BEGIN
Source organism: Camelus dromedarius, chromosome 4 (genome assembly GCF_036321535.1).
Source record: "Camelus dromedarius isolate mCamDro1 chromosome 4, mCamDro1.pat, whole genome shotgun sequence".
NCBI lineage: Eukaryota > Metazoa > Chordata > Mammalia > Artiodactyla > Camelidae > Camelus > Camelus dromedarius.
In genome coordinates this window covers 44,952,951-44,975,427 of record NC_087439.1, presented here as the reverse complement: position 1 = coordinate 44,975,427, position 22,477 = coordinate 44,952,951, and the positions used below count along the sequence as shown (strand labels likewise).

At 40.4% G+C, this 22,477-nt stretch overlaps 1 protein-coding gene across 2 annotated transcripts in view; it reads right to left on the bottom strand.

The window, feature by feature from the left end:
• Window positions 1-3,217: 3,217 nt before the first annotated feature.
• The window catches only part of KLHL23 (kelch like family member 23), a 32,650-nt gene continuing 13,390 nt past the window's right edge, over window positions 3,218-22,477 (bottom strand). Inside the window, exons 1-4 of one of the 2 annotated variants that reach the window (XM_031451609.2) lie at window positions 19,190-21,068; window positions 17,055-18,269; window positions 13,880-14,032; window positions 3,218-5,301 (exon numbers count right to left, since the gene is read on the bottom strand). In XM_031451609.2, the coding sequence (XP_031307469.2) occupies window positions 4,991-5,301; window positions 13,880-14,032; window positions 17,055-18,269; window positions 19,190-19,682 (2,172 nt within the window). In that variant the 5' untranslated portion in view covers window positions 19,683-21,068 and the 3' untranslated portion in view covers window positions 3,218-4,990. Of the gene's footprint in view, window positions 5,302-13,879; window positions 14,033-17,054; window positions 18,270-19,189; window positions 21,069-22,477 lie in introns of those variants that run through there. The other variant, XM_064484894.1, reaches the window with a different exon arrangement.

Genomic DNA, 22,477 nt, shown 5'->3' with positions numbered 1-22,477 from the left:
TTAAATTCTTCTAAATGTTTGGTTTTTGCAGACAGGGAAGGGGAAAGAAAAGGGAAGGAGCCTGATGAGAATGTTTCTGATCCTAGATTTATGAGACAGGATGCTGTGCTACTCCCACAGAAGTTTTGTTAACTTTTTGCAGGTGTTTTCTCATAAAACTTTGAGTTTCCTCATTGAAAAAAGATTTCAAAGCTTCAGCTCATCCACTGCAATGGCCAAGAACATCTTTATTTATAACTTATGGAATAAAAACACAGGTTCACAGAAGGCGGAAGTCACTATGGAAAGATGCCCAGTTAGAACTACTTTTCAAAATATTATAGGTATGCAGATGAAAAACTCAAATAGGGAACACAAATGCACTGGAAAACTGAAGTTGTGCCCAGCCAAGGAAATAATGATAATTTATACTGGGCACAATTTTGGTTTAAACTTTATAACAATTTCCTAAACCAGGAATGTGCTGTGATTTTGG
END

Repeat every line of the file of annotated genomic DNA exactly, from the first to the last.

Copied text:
Source organism: Camelus dromedarius, chromosome 4 (genome assembly GCF_036321535.1).
Source record: "Camelus dromedarius isolate mCamDro1 chromosome 4, mCamDro1.pat, whole genome shotgun sequence".
NCBI lineage: Eukaryota > Metazoa > Chordata > Mammalia > Artiodactyla > Camelidae > Camelus > Camelus dromedarius.
In genome coordinates this window covers 44,952,951-44,975,427 of record NC_087439.1, presented here as the reverse complement: position 1 = coordinate 44,975,427, position 22,477 = coordinate 44,952,951, and the positions used below count along the sequence as shown (strand labels likewise).

At 40.4% G+C, this 22,477-nt stretch overlaps 1 protein-coding gene across 2 annotated transcripts in view; it reads right to left on the bottom strand.

The window, feature by feature from the left end:
• Window positions 1-3,217: 3,217 nt before the first annotated feature.
• The window catches only part of KLHL23 (kelch like family member 23), a 32,650-nt gene continuing 13,390 nt past the window's right edge, over window positions 3,218-22,477 (bottom strand). Inside the window, exons 1-4 of one of the 2 annotated variants that reach the window (XM_031451609.2) lie at window positions 19,190-21,068; window positions 17,055-18,269; window positions 13,880-14,032; window positions 3,218-5,301 (exon numbers count right to left, since the gene is read on the bottom strand). In XM_031451609.2, the coding sequence (XP_031307469.2) occupies window positions 4,991-5,301; window positions 13,880-14,032; window positions 17,055-18,269; window positions 19,190-19,682 (2,172 nt within the window). In that variant the 5' untranslated portion in view covers window positions 19,683-21,068 and the 3' untranslated portion in view covers window positions 3,218-4,990. Of the gene's footprint in view, window positions 5,302-13,879; window positions 14,033-17,054; window positions 18,270-19,189; window positions 21,069-22,477 lie in introns of those variants that run through there. The other variant, XM_064484894.1, reaches the window with a different exon arrangement.

Genomic DNA, 22,477 nt, shown 5'->3' with positions numbered 1-22,477 from the left:
TTAAATTCTTCTAAATGTTTGGTTTTTGCAGACAGGGAAGGGGAAAGAAAAGGGAAGGAGCCTGATGAGAATGTTTCTGATCCTAGATTTATGAGACAGGATGCTGTGCTACTCCCACAGAAGTTTTGTTAACTTTTTGCAGGTGTTTTCTCATAAAACTTTGAGTTTCCTCATTGAAAAAAGATTTCAAAGCTTCAGCTCATCCACTGCAATGGCCAAGAACATCTTTATTTATAACTTATGGAATAAAAACACAGGTTCACAGAAGGCGGAAGTCACTATGGAAAGATGCCCAGTTAGAACTACTTTTCAAAATATTATAGGTATGCAGATGAAAAACTCAAATAGGGAACACAAATGCACTGGAAAACTGAAGTTGTGCCCAGCCAAGGAAATAATGATAATTTATACTGGGCACAATTTTGGTTTAAACTTTATAACAATTTCCTAAACCAGGAATGTGCTGTGATTTTGG